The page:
We enjoy getting to know and reveal the stories of martial artists that are often unknown to the mainstream but are nonetheless very committed, talented and knowledgeable individuals in their own right. One such person is stuntman/martial arts actor Andrew Dasz, twin brother of Steven Dasz (read our interview with Steven here).
With many years of experience under his belt, Argentinean born and Hong Kong based Andrew, now 37, tells us a bit about himself, his martial arts background and activities. Of note, he’s worked with the likes of Jackie Chan, Donnie Yen and several others.
Andrew is a Kung fu instructor and personal trainer versed in Taekwondo, Wing Chun, boxing and Hung Kuen. He’s a got a wealth of experience, is exceptionally hard working coupled with a very humble, all round good guy persona; we thought it’d be worthwhile tuning in to what he has to say. Now here’s Andrew!
Hi Andrew, nice to have you with us! Let’s start by asking, when were you born and where do you come from?
Thank you Raj for the opportunity! I was born on 29 May 1977 in Buenos Aires, Argentina.
What is your height and weight?
I am 5’6” (1.70m) tall and weigh 10st 3lb (65kg).
Describe your martial arts background. What different disciplines have you studied or been involved with?
I started with my brothers, Steven (my twin brother who did an interview with you before) and my older brother, Damian, who is a professional photographer in Buenos Aires, Argentina. Together, we did (ITF) Taekwondo in our own neighbourhood, we were around 10 years old.Later, Damian found he didn’t readily identify so much with martial arts and continued with other sports, but Steven and I continued with Taekwondo in different schools for about 3 years, and also participated in some competitions. So, that was the first step in my martial arts career.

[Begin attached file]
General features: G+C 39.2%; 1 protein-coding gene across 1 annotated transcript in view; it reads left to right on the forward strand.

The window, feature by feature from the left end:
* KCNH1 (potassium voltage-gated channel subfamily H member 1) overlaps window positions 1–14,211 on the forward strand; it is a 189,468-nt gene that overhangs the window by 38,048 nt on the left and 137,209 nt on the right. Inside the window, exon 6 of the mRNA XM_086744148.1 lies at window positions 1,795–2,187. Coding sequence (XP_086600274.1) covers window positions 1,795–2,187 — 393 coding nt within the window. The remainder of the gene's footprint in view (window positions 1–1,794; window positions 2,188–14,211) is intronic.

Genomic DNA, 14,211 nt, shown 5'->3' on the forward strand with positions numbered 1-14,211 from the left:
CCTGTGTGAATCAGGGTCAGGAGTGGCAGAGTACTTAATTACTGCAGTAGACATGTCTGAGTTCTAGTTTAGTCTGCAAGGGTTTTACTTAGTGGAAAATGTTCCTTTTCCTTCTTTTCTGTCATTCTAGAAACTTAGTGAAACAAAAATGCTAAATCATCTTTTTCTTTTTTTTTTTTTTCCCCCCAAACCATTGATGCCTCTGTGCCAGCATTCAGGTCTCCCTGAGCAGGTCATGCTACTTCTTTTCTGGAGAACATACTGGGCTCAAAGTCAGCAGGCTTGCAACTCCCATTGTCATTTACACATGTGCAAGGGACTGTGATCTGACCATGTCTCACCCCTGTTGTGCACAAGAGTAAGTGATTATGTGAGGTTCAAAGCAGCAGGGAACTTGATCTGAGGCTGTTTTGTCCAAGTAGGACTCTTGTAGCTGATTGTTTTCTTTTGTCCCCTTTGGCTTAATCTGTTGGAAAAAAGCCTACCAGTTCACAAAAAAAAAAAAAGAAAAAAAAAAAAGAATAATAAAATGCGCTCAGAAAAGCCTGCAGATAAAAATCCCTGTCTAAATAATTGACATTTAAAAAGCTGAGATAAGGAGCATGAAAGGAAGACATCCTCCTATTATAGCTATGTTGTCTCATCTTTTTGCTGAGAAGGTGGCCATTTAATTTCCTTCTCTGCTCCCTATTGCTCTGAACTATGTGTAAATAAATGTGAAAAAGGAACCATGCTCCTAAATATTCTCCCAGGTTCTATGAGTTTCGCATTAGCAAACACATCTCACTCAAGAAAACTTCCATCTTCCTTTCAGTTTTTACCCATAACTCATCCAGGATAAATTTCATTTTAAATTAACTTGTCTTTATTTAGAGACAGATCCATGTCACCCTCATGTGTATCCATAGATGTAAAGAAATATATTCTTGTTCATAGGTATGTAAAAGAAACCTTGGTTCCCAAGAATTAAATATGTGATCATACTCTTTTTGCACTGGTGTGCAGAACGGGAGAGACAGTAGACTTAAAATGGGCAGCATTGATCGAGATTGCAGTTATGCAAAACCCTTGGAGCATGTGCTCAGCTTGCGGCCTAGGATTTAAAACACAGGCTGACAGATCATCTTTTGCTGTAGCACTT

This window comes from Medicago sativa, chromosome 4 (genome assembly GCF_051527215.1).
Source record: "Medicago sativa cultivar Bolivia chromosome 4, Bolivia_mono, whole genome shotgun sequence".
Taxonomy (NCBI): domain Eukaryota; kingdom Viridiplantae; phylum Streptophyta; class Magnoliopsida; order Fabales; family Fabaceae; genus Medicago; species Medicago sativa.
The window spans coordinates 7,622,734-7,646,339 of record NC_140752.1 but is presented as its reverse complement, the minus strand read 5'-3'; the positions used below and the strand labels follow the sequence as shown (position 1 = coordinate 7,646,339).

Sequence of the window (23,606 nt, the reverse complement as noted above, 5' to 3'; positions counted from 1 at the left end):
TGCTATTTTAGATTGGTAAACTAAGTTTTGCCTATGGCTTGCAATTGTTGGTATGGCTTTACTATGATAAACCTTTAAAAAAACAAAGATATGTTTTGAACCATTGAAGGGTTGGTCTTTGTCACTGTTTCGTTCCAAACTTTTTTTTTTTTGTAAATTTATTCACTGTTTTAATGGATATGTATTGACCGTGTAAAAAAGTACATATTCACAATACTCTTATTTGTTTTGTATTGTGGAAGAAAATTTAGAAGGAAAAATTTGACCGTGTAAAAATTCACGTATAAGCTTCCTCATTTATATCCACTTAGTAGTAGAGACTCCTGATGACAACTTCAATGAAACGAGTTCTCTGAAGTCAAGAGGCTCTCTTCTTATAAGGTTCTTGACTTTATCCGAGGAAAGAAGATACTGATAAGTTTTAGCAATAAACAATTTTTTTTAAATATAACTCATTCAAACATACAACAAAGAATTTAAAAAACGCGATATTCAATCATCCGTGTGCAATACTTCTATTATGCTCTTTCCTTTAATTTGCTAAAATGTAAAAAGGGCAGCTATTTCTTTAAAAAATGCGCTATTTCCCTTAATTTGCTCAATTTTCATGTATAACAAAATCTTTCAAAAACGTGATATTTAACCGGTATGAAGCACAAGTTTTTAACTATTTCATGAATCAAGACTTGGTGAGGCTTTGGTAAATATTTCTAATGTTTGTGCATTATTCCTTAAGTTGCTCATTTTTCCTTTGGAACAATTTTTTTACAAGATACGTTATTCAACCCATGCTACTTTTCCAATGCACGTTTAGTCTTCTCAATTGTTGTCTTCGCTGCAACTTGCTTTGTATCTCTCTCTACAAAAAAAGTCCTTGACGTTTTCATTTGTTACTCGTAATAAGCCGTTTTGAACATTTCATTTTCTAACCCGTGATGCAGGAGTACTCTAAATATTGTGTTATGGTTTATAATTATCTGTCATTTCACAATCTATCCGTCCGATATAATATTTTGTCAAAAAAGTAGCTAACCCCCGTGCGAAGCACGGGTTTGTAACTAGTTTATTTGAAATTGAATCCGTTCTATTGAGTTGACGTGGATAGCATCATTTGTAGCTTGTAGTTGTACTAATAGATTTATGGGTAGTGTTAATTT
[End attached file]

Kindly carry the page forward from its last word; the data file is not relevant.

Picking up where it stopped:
Later with Steven, I practiced Aikido for a few months, training 3 hours per day, every day.
I was around 15 years old at the time. A year later, Steven started to develop his acrobatic skills by doing olympic gymnastics and I got started in Hung Kuen and Wing Chun in 1993. From there, I trained in Mantis Tong Long, Chin Na, Tai Chi Chuan, and regular Kickboxing training.I’m a qualified Hung Kuen and Wing Chun instructor and I’ve also trained boxing in back in Argentina.
This year in Hong Kong I’ve gained some more experience in Muay Thai, as well as MMA and Kali. My core style is Ip Man’s art of Wing Chun which I continue to do because in body and mind I’m a Wing Chun guy.
Who would you consider your own heroes or strong inspirations in martial arts?
My first inspiration was Chuck Norris. Because of him, my father encouraged me to start training martial arts in 1987. Later it was Bruce Lee; I was a crazy fan of his and learned everything I could about his background from magazines, posters, videos, and all the rest. I was lucky not to stay in the realm of theories only!I had different instructors and masters who inspired me at different moments in my life.
My Sikung (Grandfather of kung fu) in Moy Yat was Leo Imamura, a great personality in the kung fu community from Brazil. He taught me different aspects of the art for 7 years while I was there. His strategies, methods and vision are exceptional. Right now in Hong Kong I have contact with Micky Chan, my Sibak (Uncle in kung fu), who helps me to develop my skills.
How did you originally become involved in stuntwork and performing martial arts on film?